Advice | October 8, 2021 2:54 pm

Women Are Coming to Join Your Frats, and You Can’t Stop Them

One Yale fraternity has gone co-ed. Should others follow suit?

At a party hosted by the Delta Phi fraternity at Johns Hopkins University, brothers lounge on a sofa in a group, wearing suits next to their girlfriends in dresses and corsages, everyone smiling and drinking beverages from glasses, in a fraternity house right off campus, Baltimore, Maryland, 1947.
JHU Sheridan Libraries/Gado/Getty Images

Much of the allure of joining a fraternity is attached to its exclusivity: an elite group of curated and hand-selected hot young men, many of whose grand-daddies and daddies were also in the same elite group when “I was your age,” all destined to climb the corporate ladder and tell less important people what to do, just like they told their little pledge bitches that they needed to guzzle an entire handle of Stoli by the time it got to the end of the line. But what happens to that allure when a frat is — gasp! — infiltrated by the very sorostitutes said frat stars once boasted of banging? 

Dare I say the result is … equality?

That’s sort of what happened when Serena Lin over at The Cut asked this important question: “Can Women Fix Fraternities?” Lin is one of more than a dozen of the inaugural female members of the Yale chapter of Sigma Phi Epsilon, which disaffiliated from the national SigEp fraternity, rebranded as the Edon Club, and opened rush to Yale students of all genders. 

So Lin is a female pledge who rushed a frat: a real-life sister nestled in the bronze of brotherhood! You’re either shaking with rage or creaming yourself, depending on what kind of man you are. She says she took part in hazing that never harmed her wellbeing (sure, sure, sure), formed tight bonds with her well-connected brethren in the “cultivated atmosphere of camaraderie,” and drank copious amounts of alcohol — responsibly, of course.

Perhaps some of your fathers might admonish those of you who champion or even join co-ed fraternities. And that’s likely because when they joined a fraternity long before the aughts, the social climate looked a little different. Women were undeniably seen as the lesser gender not so many decades ago, and men at the time decided what rights, benefits and opportunities would be available to their wives and daughters. It makes sense, then, that some men might pound their fists on their chest while screaming no girls allowed upon learning of Yale’s experiment in gender-neutral fraternizing. But I’m willing to bet that some of you, like me, might disagree.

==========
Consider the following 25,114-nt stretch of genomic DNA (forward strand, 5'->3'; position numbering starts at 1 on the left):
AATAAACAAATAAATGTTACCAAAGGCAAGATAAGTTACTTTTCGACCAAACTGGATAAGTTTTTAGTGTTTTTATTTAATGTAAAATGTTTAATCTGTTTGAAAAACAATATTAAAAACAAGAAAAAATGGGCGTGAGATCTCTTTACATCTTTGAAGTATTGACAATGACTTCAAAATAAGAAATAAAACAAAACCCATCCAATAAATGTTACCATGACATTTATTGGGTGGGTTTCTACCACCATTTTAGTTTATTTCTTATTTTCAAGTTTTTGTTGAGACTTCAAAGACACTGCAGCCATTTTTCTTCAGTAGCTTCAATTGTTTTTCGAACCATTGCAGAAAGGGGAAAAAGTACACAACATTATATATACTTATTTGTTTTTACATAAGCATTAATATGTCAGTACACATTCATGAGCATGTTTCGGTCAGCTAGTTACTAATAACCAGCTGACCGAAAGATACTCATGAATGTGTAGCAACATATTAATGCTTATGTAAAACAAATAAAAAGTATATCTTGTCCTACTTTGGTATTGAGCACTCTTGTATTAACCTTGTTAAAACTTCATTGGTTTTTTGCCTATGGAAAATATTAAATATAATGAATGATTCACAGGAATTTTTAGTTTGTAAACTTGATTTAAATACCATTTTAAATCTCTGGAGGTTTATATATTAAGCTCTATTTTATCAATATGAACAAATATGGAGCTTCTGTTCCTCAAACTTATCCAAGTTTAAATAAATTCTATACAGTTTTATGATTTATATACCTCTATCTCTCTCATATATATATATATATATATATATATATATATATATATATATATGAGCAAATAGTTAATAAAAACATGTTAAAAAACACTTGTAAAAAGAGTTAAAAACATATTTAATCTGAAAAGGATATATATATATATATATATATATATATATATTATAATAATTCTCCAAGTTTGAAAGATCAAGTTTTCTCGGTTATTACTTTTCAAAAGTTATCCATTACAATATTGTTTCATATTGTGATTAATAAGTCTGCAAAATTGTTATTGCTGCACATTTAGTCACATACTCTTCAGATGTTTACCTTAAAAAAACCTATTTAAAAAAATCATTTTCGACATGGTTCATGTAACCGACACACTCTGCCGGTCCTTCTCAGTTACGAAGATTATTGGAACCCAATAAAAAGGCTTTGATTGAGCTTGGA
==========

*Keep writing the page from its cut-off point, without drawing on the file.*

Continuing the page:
One in four college women are sexually assaulted during their four years spent on a university campus, and much of that risk comes from 1) an environment in which young women under the legal drinking age are pressured to throw back concoctions of unknown ingredients and stick their mouths at the end of an ice luge and probably pick up mono (or worse), and 2) entering a gender-divided space that is not their own — a space designed by young men who, by the age of 20 years old, do not necessarily have their morals, egos or sexual appetites in check. There will always be a significant risk for young women (and especially women of color) on college campuses — it’s inherent in the insulated social scene. But by allowing women to join a fraternity, there arises a particular sense of collaboration, awareness and, ultimately, protection. Both male and female members took turns staying sober at parties to keep an eye on shenanigans in dark corners. And by allowing young women into the brotherhood, the conversations were richer and more nuanced — not just booze and debauchery, but a reimagining of what fraternities might stand for in the 21st century.

Besides, according to Lin, the social dynamic — aka the chance to see a pair of big naturals in a corset and the haughty air of old East Coast money — didn’t change at all.

“Greek life is an inherently gendered experience, and fraternities hold the power of invitation and the promise of inebriation,” Lin writes. “Edon’s integration didn’t change the fact that our social power (and, consequently, my own) is derived from our ability to throw parties and offer free alcohol.”

By the way, my sorority Delta Gamma is technically a fraternity because we had one male founding member. So, by your own rules, I, too, am a brother. As Lin says, “I have become the fraternity brother at the door.”

You heard her, fellas. The women are knocking, and they’re whispering, “Let us in.”

Happy Friday. Hope you don’t have nightmares.